Bihar lags behind in credit funds and bank credit linkages
At a time when the Union Cabinet has cleared a proposal to sanction loans to women self-help groups (SHGs) at the same interest as charged on farm loans, Bihar, which has been experiencing a silent SHG revolution for some time now, is suffering from disproportionate credit disbursement and weak bank credit linkages. The Cabinet has approved seven per cent interest on SHG loans.
This lopsided focus reportedly is mostly due to credit disbursement remaining confined to the ‘usual gang of four States’ — Andhra Pradesh, Tamil Nadu, Karnataka and Kerala as they received a whopping 80 per cent of this SHG credit. On the other hand, Bihar trails behind with a mere 2.5 per cent share.
“I would rank the States in the following order: Andhra Pradesh, Kerala, Tamil Nadu, and Bihar. Bihar is catching up. The problem is bank linkages are weak. They (give out) loans worth nearly Rs. 17,000 crore annually, however 80 per cent (of it) goes to these four States,” Jairam Ramesh, Union Rural Development Minister told The Hindu.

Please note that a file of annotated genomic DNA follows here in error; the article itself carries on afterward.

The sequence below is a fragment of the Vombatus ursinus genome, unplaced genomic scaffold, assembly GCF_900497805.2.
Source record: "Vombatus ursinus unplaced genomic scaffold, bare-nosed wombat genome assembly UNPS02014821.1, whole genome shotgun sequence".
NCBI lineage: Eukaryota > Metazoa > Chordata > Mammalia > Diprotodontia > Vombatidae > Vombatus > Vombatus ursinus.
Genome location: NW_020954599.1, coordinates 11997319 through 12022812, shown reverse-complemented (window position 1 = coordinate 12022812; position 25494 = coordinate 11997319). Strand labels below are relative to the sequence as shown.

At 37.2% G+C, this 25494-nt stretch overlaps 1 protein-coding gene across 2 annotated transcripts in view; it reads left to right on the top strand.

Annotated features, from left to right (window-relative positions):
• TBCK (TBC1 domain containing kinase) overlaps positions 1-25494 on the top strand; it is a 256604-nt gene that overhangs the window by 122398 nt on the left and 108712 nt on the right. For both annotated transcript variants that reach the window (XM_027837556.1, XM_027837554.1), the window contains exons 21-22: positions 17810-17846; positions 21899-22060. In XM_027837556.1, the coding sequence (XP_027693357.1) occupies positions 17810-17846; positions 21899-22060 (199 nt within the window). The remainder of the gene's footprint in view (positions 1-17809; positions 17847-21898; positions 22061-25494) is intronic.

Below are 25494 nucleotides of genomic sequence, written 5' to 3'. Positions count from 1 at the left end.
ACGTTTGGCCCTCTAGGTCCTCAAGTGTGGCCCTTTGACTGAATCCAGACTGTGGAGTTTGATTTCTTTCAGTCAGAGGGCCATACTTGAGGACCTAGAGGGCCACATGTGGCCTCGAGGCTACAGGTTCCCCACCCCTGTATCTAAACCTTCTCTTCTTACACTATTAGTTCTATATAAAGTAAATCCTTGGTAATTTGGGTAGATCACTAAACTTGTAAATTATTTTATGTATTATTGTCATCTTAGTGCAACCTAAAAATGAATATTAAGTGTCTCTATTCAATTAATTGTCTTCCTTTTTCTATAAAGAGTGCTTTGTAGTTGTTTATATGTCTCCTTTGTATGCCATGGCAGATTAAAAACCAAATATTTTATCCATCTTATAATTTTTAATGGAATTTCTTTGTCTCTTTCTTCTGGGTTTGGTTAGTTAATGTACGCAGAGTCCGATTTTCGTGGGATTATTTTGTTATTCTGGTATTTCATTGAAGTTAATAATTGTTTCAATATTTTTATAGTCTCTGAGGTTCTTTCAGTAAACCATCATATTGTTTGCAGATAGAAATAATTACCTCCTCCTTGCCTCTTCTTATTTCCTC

“While SHGs have taken off, bank linkages are weak and need to be worked on,” acknowledged Mr. Ramesh, reiterating that “the real success is in Bihar”.
Mr. Ramesh had recently written to the Union Finance Minister recommending that all banks should prepare State-wise SHG-bank linkage credit action plan keeping in mind the credit requirements for SHGs in the respective States. Documents accessed by The Hindu reveal that Bihar requires Rs. 1,100 crore credit disbursement — almost four times its current share.
Currently, there are nearly 25 lakh women SHGs in the country, with nearly three crore members and over the next five years, the number is expected to rise to seven crore.
State-wise credit disbursement figures reveal that there has been a continuous uneven focus with Andhra Pradesh leading the race receiving 51 per cent, Tamil Nadu 12 per cent, Karnataka 10 per cent and Kerala five per cent of the total credit available.
Till December 2012, Jeevika or Bihar Rural Livelihood Project, aided by the World Bank, facilitated nearly 486,655 poor households to be mobilised into 42,680 SHGs constituted of and run by women. These SHGs manage their own funds worth around Rs. 20 crore, and have leveraged around Rs. 75 crore from commercial banks. Jeevika is now implementing the task of forming 10 lakh SHGs in Bihar under the Centre’s new Aajeevika scheme that replaced the Swarnajayanti Gram Swarozgar Yojana.